The Government has introduced a revised carbon tax through the 2019 budget to generate about $14 million a year in revenue. Older and hybrid vehicles are to be heavily taxed, while electric cars are exempted. However, the tax is being charged not on a car’s emission levels, but rather on its model year. So how effective does this make the ‘green tax’?
The announcement has left many in a quandary. So let’s get down to the nitty-gritty of it – from ‘what is carbon tax’ to its advantages and why enforcing it might not necessarily make sense in this context.
What is a carbon tax?
The combustion of fossil fuels such as coal, oil and gas has had devastating effects on our environment and are primarily the reasons we’re facing the crisis of global warming and climate change. The carbon dioxide released from burning these fuels rises into the atmosphere and usually remains there for at least a century, trapping the heat attempting to leave the Earth’s atmosphere. As of late, the consequences of this have been inescapable (you may have seen the many headlines of natural disasters hitting countries across the world, ranging from floods to extreme heat waves and wildfires). Usually, the economic cost of this is covered by homeowners, farmers, the government etc.
But what of the actual carbon users? Energy companies, utilizers and general supporters of carbon based living that produce these greenhouse gases hardly feel the financial effects.
Thus, the concept of Pigovian taxes come into play. A carbon tax is a type of Pigovian tax, essentially meaning that this is a tax placed on any market which is generating negative external effects that aren’t covered by market costs. The carbon tax on fossil fuels used in vehicles is a way of getting consumers to cover the climate damage they’re causing. If high enough, it can also act as an incentive for companies and individuals to switch over to greener forms of energy and reduce carbon dioxide emissions overall. The revenue from this is often used towards environmental agencies or to stabilize economic growth.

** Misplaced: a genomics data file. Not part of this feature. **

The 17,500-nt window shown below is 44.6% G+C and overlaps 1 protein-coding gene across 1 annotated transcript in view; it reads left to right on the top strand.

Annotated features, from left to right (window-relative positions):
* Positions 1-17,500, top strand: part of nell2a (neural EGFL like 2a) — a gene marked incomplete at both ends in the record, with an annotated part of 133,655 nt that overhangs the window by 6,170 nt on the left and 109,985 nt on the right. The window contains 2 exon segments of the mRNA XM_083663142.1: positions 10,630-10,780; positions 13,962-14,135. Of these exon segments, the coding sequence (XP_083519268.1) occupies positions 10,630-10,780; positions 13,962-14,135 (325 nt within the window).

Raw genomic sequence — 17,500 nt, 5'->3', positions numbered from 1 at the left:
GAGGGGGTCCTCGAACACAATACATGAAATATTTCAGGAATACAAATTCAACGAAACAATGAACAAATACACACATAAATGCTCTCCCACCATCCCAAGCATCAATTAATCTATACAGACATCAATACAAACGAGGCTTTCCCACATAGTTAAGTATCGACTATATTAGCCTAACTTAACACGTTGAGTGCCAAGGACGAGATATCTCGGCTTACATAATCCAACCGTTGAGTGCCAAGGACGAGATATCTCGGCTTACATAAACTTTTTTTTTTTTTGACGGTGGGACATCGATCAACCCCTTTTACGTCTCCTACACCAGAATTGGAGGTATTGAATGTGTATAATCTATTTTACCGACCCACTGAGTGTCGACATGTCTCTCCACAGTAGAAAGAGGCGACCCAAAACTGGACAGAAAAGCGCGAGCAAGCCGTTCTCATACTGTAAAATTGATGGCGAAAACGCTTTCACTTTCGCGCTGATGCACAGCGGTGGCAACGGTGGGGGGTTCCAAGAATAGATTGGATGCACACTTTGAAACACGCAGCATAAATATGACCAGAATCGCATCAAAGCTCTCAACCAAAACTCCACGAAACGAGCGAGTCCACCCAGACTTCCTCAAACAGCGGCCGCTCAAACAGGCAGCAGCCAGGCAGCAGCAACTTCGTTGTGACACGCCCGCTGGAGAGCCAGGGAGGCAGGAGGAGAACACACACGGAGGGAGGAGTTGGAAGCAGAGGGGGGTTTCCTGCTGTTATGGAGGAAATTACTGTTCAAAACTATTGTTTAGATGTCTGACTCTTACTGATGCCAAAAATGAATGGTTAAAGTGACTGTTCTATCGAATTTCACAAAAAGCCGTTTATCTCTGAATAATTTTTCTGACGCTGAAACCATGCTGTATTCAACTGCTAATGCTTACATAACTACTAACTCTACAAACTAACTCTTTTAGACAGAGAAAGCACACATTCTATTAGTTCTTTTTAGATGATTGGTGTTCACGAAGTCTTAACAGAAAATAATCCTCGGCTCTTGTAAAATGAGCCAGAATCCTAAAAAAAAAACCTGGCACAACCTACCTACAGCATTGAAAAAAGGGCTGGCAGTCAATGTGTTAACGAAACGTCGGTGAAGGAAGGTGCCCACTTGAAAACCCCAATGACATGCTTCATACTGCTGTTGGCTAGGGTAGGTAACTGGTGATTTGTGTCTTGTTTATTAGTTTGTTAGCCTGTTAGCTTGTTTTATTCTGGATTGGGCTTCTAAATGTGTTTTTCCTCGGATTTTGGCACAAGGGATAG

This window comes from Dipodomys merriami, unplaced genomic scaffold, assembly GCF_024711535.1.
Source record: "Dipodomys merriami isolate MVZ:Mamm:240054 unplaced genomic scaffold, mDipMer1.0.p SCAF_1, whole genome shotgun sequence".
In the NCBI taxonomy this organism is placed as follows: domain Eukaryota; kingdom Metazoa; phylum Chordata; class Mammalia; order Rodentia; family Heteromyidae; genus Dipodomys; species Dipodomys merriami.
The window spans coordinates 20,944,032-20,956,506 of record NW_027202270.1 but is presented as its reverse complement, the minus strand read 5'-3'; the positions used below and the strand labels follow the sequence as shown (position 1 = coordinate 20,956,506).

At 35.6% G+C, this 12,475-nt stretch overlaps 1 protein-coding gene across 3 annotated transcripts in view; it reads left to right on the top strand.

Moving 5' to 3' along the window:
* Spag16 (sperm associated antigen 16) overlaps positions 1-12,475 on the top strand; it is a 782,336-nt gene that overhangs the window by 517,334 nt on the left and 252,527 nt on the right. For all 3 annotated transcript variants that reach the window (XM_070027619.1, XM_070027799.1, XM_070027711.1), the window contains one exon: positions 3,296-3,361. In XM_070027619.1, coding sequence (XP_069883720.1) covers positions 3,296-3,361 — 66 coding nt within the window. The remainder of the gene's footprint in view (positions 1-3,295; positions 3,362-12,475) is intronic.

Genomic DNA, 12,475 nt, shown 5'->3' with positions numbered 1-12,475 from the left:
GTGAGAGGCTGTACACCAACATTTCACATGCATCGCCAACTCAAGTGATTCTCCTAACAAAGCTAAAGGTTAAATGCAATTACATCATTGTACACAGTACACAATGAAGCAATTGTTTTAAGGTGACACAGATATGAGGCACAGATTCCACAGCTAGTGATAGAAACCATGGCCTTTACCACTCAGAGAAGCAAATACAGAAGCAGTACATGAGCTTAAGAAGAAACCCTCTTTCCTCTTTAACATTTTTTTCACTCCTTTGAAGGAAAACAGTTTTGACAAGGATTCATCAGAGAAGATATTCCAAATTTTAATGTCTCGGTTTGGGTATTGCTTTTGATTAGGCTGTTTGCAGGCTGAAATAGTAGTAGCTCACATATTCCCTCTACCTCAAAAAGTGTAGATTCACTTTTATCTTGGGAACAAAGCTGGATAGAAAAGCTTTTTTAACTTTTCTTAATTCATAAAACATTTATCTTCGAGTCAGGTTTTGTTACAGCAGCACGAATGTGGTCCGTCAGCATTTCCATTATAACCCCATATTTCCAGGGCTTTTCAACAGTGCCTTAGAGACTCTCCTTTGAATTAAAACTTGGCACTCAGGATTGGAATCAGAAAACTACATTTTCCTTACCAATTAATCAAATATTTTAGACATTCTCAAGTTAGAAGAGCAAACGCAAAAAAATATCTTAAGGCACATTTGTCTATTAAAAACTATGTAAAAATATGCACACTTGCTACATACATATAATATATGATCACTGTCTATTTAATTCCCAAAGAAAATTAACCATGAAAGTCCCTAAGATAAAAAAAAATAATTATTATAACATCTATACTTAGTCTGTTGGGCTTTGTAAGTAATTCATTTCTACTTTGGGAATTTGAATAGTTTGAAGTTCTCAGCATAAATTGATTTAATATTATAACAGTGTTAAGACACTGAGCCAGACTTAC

The World Bank reports that there are up to 40 countries and 20 municipalities already using either carbon taxes or the equally efficient alternative, carbon emission trading. This has already covered 13% of annual global greenhouse gas emissions but it is clearly not enough. The world has only over a decade left to get this situation under control and slash global emission by 45%, so global warming can be limited to 2℃ (as opposed to the 1℃ we are experiencing now). However, researchers are urging countries to aim for 1.5° instead as that .5 difference can lead to drastic environmental consequences.
You may find yourself thinking that these are small numbers. How could they possibly affect the state of this planet to such an extent?
We’ve seen the decline in the Artic sea ice and the sea level rise, we’ve heard of the extreme weather conditions all across the globe. A rise to 2° C means that harvests will decrease more than twofold, fisheries will be in a state of double the decline, at least TEN MILLION extra people will be at risk of coastal flooding with sea levels rising a mere two inches is stating just a few of the consequences.
So a carbon tax acts as a much needed incentive to make the switch – that much is undoubted.
However, the context in which this tax is now being administered in Sri Lanka appears to be a tad bit counterproductive to say the least.
Sri Lanka’s carbon tax